Quality online brands include sites operated by university or local libraries, hospitals, medical schools and research centers -- these are the big names such as the Cornell University Library or Harvard Medical School. They include the newspapers, magazines and blogs we read, and all our favorite products. These are the names most of us will recognize as being experts in the field; we trust information from these experts online because we trust their established offline reputations.
So what should you do when you find yourself wondering, "Maybe this guy has a point -- what site is this, anyway?" When you don't immediately recognize where you've wound up online, you'll want to get some bearings: Go to the site's main page. A Web site's home page may not be the most important page on the site, but it may be the most useful when you're looking for credibility cues, such as a company name or contact information.
Author's Note: 10 Signs What You're Reading Online Is Bogus
To do my job well means I do a lot of online research, and since I do a lot of research I spend a lot of time determining whether or not a site is a solid, credible source of information or if it's just a bunch of hooey. In my own experience I've found that sticking with those three basic steps -- using intuition, heuristics and a little bit of strategy -- gets the best results, and it gets to be second-nature after you practice it a few times.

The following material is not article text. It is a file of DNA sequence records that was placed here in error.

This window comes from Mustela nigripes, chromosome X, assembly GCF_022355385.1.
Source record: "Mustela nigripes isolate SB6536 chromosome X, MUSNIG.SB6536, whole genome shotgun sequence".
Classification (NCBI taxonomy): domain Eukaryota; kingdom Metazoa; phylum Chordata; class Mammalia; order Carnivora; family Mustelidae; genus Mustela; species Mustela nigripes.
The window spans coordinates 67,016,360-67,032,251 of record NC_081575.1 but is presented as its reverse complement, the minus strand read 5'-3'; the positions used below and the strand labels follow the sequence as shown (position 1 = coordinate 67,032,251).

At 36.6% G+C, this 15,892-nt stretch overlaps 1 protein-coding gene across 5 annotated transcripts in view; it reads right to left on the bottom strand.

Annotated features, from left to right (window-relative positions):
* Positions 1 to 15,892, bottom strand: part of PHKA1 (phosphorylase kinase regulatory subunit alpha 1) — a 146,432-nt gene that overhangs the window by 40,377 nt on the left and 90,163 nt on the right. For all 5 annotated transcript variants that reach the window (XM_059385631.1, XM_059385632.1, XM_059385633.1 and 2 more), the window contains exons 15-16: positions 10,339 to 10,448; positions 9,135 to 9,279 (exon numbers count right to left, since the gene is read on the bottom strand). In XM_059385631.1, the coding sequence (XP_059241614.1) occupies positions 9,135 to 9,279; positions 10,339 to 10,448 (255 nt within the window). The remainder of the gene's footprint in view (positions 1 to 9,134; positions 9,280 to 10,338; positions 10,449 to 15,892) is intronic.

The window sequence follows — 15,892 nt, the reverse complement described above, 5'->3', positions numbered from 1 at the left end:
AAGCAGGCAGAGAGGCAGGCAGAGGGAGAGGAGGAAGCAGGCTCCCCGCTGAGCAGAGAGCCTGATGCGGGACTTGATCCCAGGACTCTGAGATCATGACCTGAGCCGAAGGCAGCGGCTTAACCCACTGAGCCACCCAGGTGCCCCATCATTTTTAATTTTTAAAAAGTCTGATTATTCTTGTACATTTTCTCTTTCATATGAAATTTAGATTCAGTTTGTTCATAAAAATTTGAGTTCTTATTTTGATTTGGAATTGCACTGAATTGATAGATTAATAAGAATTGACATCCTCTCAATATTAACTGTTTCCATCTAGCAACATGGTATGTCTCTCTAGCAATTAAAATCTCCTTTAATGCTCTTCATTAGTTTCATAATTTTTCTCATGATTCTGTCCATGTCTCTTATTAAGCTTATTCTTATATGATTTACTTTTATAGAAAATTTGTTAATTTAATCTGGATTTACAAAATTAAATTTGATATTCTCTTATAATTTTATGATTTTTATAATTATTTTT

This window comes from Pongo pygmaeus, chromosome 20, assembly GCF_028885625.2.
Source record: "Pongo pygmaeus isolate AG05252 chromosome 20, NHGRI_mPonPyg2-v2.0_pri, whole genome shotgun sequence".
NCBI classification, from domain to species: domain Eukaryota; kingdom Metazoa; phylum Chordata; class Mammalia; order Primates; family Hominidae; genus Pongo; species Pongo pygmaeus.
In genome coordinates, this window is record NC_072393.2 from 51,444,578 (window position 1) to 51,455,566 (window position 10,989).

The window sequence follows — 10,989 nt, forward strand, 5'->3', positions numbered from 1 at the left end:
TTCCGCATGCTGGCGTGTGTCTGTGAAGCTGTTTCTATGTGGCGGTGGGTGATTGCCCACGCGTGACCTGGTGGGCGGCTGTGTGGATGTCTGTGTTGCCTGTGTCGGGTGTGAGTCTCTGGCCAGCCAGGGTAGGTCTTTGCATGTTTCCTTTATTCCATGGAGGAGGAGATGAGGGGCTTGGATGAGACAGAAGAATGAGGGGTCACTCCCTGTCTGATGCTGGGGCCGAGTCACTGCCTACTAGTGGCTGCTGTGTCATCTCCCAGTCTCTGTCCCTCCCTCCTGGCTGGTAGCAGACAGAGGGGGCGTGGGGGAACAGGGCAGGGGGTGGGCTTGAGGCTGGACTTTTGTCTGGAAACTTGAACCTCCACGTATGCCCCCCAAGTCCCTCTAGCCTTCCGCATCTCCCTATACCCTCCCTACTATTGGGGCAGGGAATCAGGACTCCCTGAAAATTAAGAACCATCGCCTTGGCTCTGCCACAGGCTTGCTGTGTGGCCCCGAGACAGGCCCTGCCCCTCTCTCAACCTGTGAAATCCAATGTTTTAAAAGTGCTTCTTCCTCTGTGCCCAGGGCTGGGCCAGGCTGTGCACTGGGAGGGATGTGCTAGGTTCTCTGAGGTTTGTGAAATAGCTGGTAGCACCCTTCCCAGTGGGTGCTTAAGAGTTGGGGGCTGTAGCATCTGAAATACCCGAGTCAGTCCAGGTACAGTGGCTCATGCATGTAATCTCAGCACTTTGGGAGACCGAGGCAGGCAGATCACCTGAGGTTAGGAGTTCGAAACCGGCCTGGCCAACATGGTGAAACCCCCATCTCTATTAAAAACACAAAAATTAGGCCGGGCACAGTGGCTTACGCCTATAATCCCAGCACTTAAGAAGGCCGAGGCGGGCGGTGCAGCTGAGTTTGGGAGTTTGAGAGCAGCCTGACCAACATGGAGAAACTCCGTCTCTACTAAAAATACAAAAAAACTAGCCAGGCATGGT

More Great Links
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- Bort, Julie. "How Many Web Sites Are There?" Business Insider. 2012. (Dec. 7, 2012) http://articles.businessinsider.com/2012-03-08/tech/31135231_1_websites-domain-internet
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